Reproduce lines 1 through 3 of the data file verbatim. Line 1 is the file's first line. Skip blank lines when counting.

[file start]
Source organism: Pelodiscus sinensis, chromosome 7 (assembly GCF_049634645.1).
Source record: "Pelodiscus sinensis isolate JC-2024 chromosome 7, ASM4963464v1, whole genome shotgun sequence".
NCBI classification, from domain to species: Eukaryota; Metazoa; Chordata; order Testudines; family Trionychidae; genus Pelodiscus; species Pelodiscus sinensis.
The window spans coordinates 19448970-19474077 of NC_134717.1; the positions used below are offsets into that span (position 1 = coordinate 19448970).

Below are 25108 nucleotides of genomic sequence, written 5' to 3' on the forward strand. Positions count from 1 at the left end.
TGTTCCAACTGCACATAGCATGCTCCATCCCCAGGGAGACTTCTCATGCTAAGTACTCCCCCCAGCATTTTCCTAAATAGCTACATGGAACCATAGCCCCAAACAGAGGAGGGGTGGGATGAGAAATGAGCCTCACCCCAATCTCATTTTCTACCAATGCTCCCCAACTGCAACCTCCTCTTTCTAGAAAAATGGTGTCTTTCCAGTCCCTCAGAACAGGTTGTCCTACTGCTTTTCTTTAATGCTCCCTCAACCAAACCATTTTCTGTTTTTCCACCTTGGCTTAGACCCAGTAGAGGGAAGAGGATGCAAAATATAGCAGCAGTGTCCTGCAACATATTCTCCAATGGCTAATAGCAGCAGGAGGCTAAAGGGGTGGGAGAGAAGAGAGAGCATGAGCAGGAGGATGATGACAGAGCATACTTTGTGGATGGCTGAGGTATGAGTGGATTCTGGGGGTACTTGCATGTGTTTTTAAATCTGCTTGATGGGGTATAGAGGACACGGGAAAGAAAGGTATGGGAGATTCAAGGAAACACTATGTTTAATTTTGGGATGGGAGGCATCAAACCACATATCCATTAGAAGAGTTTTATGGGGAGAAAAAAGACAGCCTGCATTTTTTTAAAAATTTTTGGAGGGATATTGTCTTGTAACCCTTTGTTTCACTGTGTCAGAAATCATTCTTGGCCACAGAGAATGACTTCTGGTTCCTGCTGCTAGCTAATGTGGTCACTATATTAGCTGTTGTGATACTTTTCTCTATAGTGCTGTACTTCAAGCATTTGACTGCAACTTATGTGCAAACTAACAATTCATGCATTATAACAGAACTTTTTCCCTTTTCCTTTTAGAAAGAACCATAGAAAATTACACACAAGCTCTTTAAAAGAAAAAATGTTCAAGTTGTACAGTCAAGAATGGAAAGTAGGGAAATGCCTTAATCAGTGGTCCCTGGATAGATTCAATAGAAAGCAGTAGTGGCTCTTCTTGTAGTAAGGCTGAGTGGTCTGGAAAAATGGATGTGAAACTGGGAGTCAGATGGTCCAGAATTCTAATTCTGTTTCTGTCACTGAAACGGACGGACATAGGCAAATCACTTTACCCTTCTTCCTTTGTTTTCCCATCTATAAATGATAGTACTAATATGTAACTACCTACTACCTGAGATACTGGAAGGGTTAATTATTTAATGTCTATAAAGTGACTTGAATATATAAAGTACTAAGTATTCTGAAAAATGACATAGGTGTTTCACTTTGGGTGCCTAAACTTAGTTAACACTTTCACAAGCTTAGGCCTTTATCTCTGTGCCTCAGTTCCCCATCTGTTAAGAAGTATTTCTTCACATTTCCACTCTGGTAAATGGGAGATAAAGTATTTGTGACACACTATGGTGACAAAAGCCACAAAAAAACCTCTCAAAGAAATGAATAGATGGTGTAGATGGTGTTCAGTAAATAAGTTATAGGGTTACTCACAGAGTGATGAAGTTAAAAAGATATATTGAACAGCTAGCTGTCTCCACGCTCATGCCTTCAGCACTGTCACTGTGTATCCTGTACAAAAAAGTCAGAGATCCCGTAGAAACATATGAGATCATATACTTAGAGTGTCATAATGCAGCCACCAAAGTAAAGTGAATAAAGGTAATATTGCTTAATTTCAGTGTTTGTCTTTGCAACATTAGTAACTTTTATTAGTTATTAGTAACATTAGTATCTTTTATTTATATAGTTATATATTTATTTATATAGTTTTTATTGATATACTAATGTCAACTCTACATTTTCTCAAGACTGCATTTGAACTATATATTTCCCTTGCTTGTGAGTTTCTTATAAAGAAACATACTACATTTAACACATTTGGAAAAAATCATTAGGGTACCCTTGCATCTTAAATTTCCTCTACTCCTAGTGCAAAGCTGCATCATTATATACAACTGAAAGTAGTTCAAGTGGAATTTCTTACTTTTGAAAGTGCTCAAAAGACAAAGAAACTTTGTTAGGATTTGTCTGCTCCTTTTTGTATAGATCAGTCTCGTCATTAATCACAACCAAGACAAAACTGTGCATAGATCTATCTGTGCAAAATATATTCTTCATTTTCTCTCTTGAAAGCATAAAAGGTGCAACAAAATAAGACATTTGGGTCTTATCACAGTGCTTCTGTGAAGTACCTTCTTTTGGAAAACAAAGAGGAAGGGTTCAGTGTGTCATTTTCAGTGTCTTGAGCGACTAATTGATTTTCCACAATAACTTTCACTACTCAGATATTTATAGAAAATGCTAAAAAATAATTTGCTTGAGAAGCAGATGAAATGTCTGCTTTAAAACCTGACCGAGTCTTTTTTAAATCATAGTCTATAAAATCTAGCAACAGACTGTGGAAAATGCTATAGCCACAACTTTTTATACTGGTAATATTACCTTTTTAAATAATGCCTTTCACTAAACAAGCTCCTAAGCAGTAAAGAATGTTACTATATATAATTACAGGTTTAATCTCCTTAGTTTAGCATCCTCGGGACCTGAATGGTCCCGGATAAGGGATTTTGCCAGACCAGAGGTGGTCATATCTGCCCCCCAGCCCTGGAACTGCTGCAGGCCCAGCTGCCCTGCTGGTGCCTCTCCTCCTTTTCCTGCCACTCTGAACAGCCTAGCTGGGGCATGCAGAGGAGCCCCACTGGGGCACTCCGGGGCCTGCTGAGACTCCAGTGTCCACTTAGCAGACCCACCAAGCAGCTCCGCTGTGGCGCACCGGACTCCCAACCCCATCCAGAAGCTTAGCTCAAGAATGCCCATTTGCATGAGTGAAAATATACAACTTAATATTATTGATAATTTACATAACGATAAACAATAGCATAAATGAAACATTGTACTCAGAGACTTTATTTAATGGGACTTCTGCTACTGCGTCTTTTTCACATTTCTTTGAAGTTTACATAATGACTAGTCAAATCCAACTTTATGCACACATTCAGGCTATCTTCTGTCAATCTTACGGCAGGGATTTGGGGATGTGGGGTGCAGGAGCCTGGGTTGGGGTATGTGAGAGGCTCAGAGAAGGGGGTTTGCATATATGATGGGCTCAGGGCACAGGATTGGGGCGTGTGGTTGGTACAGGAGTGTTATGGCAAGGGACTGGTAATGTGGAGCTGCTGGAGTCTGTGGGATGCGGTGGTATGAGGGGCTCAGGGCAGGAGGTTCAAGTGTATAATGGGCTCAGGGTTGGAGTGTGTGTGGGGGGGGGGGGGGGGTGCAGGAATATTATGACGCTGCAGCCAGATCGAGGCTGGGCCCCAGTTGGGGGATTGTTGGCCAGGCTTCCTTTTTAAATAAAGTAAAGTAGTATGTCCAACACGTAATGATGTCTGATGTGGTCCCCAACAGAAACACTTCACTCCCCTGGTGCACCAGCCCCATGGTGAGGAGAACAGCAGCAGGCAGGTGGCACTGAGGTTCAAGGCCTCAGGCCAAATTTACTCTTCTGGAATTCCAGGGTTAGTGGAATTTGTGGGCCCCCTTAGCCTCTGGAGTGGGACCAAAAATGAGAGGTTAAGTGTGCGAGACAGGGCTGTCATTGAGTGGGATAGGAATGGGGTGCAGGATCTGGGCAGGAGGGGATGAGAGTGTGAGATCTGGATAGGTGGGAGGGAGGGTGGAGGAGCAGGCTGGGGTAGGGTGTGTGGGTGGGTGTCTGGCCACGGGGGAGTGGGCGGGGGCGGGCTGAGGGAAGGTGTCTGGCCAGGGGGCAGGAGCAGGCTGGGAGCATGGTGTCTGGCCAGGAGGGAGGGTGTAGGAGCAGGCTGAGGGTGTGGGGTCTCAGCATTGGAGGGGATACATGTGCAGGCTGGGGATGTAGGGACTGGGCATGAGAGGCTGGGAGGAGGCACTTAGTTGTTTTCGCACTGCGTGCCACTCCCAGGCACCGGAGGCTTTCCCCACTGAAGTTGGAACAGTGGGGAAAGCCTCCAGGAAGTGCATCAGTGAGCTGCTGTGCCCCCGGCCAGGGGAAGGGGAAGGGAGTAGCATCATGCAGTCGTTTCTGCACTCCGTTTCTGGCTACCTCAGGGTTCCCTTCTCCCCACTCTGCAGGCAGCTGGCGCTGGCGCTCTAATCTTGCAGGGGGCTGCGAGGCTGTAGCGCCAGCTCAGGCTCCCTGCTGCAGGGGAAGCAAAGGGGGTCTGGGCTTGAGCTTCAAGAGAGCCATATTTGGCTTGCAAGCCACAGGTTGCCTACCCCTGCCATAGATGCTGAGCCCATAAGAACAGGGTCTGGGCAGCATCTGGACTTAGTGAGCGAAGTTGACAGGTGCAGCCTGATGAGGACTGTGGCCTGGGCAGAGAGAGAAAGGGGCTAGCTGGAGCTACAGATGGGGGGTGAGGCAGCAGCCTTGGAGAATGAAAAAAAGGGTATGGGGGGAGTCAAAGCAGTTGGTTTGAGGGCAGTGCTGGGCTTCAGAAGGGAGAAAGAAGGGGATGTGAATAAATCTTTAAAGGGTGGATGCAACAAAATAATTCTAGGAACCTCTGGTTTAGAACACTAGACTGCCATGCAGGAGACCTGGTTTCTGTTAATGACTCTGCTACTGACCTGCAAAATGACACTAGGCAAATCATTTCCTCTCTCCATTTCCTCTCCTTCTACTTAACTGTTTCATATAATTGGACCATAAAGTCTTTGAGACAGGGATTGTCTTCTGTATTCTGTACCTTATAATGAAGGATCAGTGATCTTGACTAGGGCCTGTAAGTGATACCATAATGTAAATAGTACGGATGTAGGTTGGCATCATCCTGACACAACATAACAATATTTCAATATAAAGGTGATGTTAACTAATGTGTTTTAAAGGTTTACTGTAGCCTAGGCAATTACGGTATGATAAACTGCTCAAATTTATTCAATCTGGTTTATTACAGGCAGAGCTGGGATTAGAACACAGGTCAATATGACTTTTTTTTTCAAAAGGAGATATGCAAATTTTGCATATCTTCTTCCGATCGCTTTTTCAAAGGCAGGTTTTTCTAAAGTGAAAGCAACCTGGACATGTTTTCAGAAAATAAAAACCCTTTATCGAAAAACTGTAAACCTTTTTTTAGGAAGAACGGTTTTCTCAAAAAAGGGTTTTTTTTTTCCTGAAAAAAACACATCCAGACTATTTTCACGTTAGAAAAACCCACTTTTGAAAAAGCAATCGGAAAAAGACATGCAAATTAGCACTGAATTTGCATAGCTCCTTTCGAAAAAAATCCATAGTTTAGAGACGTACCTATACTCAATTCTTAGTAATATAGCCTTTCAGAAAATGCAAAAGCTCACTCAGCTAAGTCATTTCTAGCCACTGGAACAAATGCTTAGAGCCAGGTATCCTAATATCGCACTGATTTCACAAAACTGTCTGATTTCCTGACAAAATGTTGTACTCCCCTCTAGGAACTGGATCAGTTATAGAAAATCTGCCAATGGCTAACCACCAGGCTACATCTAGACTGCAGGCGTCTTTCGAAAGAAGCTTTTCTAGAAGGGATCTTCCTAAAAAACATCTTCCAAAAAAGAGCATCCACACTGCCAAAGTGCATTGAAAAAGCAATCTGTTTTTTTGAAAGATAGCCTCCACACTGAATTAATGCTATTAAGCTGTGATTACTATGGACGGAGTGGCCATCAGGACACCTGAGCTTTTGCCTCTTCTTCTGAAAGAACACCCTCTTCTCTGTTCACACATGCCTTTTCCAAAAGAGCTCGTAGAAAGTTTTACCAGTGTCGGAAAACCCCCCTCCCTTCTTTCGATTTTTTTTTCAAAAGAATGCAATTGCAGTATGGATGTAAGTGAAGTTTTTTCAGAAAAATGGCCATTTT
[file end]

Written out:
Source organism: Pelodiscus sinensis, chromosome 7 (assembly GCF_049634645.1).
Source record: "Pelodiscus sinensis isolate JC-2024 chromosome 7, ASM4963464v1, whole genome shotgun sequence".
NCBI classification, from domain to species: Eukaryota; Metazoa; Chordata; order Testudines; family Trionychidae; genus Pelodiscus; species Pelodiscus sinensis.